In Lose Your Mother, Saidiya Hartman journeys along a slave route in Ghana, following the trail of captives from the hinterland to the Atlantic coast. She retraces the history of the Atlantic slave trade from the fifteenth to the twentieth century and reckons with the blank slate of her own genealogy.
There were no survivors of Hartman’s lineage, nor far-flung relatives in Ghana of whom she had come in search. She traveled to Ghana in search of strangers. The most universal definition of the slave is a stranger torn from kin and country. To lose your mother is to suffer the loss of kin, to forget your past, and to inhabit the world as a stranger. As both the offspring of slaves and an American in Africa, Hartman, too, was a stranger. Eloquent, thoughtful, and deeply affecting, Lose Your Mother is a powerful meditation on history, memory, and the Atlantic slave trade.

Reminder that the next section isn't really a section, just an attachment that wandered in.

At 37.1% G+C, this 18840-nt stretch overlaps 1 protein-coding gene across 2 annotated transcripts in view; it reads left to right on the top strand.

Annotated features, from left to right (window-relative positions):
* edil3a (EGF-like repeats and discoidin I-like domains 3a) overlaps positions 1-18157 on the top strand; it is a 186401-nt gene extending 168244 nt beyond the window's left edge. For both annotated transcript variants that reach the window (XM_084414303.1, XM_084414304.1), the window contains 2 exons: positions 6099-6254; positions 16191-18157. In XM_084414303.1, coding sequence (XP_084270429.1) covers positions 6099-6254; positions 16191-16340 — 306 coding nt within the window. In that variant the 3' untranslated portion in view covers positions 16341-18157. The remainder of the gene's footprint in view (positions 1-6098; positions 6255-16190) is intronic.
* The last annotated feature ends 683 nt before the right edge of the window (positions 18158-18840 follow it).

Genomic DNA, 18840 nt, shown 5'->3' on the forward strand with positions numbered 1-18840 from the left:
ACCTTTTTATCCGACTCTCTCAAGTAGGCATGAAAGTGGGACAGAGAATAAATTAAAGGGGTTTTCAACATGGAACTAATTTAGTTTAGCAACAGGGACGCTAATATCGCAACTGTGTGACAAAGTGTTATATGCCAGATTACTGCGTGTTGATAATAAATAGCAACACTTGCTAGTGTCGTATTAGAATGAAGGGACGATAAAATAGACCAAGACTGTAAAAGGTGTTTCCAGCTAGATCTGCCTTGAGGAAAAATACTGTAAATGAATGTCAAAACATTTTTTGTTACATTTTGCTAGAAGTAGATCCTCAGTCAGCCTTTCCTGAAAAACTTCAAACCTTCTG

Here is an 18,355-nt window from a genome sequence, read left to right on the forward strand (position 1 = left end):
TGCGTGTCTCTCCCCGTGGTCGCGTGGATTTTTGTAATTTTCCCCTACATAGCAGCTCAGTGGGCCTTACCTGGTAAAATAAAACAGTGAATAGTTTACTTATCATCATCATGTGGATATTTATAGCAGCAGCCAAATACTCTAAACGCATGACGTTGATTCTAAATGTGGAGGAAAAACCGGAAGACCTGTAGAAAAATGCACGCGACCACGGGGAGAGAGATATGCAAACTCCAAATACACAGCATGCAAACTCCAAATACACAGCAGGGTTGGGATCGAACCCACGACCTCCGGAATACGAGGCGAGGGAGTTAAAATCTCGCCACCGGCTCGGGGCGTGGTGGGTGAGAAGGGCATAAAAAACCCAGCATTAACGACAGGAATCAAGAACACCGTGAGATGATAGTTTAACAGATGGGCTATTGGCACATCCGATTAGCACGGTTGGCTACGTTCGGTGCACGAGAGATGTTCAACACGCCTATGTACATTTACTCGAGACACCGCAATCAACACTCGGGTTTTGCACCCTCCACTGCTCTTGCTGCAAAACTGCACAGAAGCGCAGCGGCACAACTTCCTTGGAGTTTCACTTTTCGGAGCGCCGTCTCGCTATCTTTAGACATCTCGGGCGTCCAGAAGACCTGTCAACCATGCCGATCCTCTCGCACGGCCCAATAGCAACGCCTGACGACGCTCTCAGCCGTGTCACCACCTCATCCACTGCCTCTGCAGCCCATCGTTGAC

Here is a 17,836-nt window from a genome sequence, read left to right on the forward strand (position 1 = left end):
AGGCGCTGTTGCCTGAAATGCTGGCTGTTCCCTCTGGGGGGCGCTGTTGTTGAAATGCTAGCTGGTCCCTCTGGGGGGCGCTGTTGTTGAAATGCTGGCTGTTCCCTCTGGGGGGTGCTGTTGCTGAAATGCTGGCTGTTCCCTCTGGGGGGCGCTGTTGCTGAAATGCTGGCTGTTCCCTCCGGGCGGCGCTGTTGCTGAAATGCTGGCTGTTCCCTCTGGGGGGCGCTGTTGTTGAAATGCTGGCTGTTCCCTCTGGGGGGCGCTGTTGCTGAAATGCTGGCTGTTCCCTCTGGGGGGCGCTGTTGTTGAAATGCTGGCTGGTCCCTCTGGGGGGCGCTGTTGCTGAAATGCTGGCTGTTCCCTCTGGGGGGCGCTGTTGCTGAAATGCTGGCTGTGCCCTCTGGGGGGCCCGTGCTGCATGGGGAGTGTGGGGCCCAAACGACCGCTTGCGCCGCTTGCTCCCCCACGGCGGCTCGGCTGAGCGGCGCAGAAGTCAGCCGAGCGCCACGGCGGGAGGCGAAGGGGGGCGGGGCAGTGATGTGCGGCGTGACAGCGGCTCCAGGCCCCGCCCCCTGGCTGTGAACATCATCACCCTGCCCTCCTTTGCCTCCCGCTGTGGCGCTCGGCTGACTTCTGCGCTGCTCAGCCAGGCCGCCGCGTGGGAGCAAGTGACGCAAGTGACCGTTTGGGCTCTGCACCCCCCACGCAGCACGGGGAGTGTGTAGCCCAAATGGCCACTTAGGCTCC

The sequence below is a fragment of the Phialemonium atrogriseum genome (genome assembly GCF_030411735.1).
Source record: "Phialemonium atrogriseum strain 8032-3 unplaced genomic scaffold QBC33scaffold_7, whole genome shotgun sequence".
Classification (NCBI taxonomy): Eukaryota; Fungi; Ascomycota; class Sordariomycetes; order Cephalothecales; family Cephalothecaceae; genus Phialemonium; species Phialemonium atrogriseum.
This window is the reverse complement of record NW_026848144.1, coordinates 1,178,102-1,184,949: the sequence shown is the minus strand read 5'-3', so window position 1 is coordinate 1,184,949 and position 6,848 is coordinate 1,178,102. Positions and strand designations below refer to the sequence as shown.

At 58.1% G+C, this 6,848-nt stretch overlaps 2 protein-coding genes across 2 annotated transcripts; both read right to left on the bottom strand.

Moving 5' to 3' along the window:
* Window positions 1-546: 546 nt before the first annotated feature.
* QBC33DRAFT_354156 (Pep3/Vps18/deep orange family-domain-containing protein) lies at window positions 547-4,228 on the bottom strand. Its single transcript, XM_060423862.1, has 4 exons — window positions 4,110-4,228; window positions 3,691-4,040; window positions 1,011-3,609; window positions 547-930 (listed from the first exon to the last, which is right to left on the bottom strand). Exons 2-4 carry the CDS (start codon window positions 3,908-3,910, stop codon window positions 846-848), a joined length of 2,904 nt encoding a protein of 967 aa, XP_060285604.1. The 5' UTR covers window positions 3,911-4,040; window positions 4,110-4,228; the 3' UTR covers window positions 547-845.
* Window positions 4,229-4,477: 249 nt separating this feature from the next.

In the media
Saidiya Hartman’s story of retracing the routes of the Atlantic slave trade in Ghana is an original, thought-provoking meditation on the corrosive legacy of slavery from the 16th century to the present and a welcome illustration of the powers of innovative scholarship to help us better understand how history shapes identity.—The New York Times
Intimate and accessible, full of gorgeous, heart-tugging prose, Lose Your Mother is an autobiographical search for a usable past both in the United States and in Ghana.—http://hemisphericinstitute.org
As with the best of travel writing, this work journeys not merely to a place (Ghana) but more profoundly into the author’s own sensibility, her particular way of feeling in the world.—Anthurium
Her book describes a deeply personal journey taken by a woman who insists that the ghosts of slavery still haunt the present.—Kirkus Review